2021, like the year before, was disrupted by COVID-19, lockdowns and supply shortages but not by building work. This was the first growing season since our extension was completed allowing me to start seeing the space I will develop over the coming years.
I have started to segment my front and back gardens to give different areas their own feeling and purpose, much like larger stately holds did in the past. I plan to split my front garden into two areas divided by the main path and the amount of sunlight each site receives. There will be an area with a formal lawn and boards full of flowers in the space which gets the most sunlight. The second part, shaded by a tree, will become increasingly wild with daffodil, crocuses and snowdrops grown in the lawn for spring colour and with tall grass during the summer. The rear garden is being broken into an area to socialise, a productive kitchen garden, a lawn and a woodland garden. Each of these areas will offer me the opportunity to learn a broad spectrum of plant care and garden design over the coming years.
The Kitchen Garden
This year I have focused on developing my productive kitchen garden by extending my growing season using a heated propagation bed and greenhouse, adding chickens to the garden and protecting my vegetables from the chickens and other pests. The veg patch has been fenced in, giving me, with the greenhouse, three sections: the main growing beds, a section for growing in pots and grow bags, and the greenhouse for propagating and plants which like warmer temperatures. This coming year, I want to establish these sections and focus on what I produce to increase yields. I am also considering investing in a grow light to see if I can grow lettuce all year round.
This year, lettuce has been the most successful product from my garden, bringing in a small amount of money and keeping my family supplied for quite a while. If possible, I would like to produce all the lettuce we use all year round.
Our chickens have also been very successful, although quite expensive. We introduced the chickens with the plan to allow them to roam free in the garden, so we picked up a coop with only a small run which would be far too small for the 8 bantams we picked up as chicks. For the first few months, the chickens did not eat my produce, but they developed a taste for lettuce as they grew. Once they started to eat my crop, I decided to put a fence around my veg patch and make a run for them. Most recently, I have had to replace the run I made for them to comply with the law. Laws covering poultry require they are kept separate from wild birds due to a risk of bird flu. This law affects both commercial and backyard poultry, so I had to buy a new run that ensured our chickens were fully netted. All in, the chickens have cost us around £600 to set up, but I expect their cost in 2022 will be much less. While they were more expensive than I had expected, they had supplied us with plenty of eggs even when three became broody, and they continued to provide eggs.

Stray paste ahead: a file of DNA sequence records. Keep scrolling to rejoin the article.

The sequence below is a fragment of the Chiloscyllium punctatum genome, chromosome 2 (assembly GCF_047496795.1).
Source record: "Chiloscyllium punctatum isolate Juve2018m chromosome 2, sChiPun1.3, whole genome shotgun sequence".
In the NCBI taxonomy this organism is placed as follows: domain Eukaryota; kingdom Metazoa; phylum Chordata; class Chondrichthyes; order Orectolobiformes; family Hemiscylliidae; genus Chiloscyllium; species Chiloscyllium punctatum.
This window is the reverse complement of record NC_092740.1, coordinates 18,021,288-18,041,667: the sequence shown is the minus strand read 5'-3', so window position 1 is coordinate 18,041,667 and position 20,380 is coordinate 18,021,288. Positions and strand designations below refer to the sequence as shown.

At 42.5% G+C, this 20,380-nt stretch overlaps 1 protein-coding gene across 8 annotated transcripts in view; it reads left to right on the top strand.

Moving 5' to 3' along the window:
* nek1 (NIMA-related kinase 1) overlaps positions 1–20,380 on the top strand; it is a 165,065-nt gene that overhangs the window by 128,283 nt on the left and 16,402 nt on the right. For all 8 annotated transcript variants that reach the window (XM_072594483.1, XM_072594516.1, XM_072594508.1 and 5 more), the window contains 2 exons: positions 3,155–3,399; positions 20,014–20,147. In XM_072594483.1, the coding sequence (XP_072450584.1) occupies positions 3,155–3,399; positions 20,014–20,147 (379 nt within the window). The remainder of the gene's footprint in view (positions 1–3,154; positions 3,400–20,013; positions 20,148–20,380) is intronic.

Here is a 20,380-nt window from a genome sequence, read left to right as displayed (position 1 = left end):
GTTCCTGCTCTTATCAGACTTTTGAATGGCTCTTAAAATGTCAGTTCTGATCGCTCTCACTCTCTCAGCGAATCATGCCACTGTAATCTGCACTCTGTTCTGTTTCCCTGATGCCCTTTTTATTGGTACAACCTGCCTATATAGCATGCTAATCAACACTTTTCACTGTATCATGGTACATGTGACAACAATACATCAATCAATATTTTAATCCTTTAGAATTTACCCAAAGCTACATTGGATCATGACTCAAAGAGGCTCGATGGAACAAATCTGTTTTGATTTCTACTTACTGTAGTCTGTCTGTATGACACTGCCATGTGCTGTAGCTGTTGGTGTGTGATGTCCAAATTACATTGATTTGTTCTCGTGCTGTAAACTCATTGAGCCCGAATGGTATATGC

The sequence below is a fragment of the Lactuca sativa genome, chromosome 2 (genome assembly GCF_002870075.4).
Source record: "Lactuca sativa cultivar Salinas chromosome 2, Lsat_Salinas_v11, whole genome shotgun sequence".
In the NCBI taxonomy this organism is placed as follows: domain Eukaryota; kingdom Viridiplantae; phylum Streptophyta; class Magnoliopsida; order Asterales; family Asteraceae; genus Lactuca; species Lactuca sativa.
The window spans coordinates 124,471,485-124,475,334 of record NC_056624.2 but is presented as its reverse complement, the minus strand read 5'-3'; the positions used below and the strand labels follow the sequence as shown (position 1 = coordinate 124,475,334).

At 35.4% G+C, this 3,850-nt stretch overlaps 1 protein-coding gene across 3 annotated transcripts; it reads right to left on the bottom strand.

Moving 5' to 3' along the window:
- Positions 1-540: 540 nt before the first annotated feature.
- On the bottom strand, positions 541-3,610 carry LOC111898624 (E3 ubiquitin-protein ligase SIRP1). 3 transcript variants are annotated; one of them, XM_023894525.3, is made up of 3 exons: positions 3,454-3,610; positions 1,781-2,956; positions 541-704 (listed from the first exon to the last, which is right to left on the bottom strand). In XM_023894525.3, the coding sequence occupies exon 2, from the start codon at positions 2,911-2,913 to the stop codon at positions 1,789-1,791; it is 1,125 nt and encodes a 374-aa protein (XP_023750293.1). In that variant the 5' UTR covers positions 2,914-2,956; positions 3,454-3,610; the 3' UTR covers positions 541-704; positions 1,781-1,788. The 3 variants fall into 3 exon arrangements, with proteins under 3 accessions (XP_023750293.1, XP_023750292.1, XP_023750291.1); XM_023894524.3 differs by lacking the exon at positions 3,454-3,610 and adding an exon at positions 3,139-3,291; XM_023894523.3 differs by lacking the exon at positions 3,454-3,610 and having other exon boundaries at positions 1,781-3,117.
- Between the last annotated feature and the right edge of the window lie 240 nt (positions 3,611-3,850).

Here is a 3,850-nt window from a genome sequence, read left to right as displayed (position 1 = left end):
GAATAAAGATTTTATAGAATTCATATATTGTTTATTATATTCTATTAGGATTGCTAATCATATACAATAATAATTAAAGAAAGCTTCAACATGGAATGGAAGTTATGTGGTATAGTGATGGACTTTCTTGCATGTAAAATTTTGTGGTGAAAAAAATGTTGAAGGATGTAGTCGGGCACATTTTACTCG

The eight chickens produced around five eggs a day during the warm months but are now down to around two a day.
I had my best year so far on YouTube with just shy of 17,000 views, just over 700 watch hours and almost 100 subscribers. This mainly was achieved off the back of my video on lawn edging. I aimed to produce 12 videos, and I achieved this aim. I enjoyed making YouTube videos, which helped me learn and understand the different subjects I covered throughout the year. Unfortunately, I found work (in the NHS and photography) took up more time later in the year, leaving me tired and less motivated to produce content later.
Filming made working in the garden take longer, and I started to run out of time to keep on top of everything and film.
I prioritised getting things done over filming.
This blog had its best year in 2021, with 367 views from 241 visitors. I posted 22 times, but like YouTube, my posting reduced towards the end of the year for the same reasons. Whether for a blog or for YouTube, content creation is surprisingly challenging and far more time-consuming than it appears. The internet is hungry and noisy, and frequent, consistent uploads seem to be very important! This year I have tried to get out to other gardens to get some ideas and showcase some of the stunning locations around Norfolk. I visited Holkham Hall several times this year and really appreciated its gardens and open spaces.
This year, I aim to be far more productive regarding the garden and creating content. I have scaled back my other work, have every other Friday off from work, and stopped taking on more photography clients. My focus will be the garden and growing a community around learning about gardening.
I plan to release at least 24 videos and 52 blog posts to upgrade and mature my Kitchen Garden and plant up my woodland garden. I plan to try ways to reduce the cost of running my garden by making my own compost, improving yields through better watering and nutrition management, extending the growing year with heat and light, and looking to produce an income to help with running costs. I will properly introduce you to our chickens and how we have been caring for them and bring you into plans to expand my operation to become a commercial enterprise in the next 5 years.
I aim for 2022 to be a year I take my hobby more seriously to see where it could take me and connect with like-minded people from across the world to share a love for gardening and all the good stuff that comes from it.
Happy New Year, and I wish you all the best in 2022!!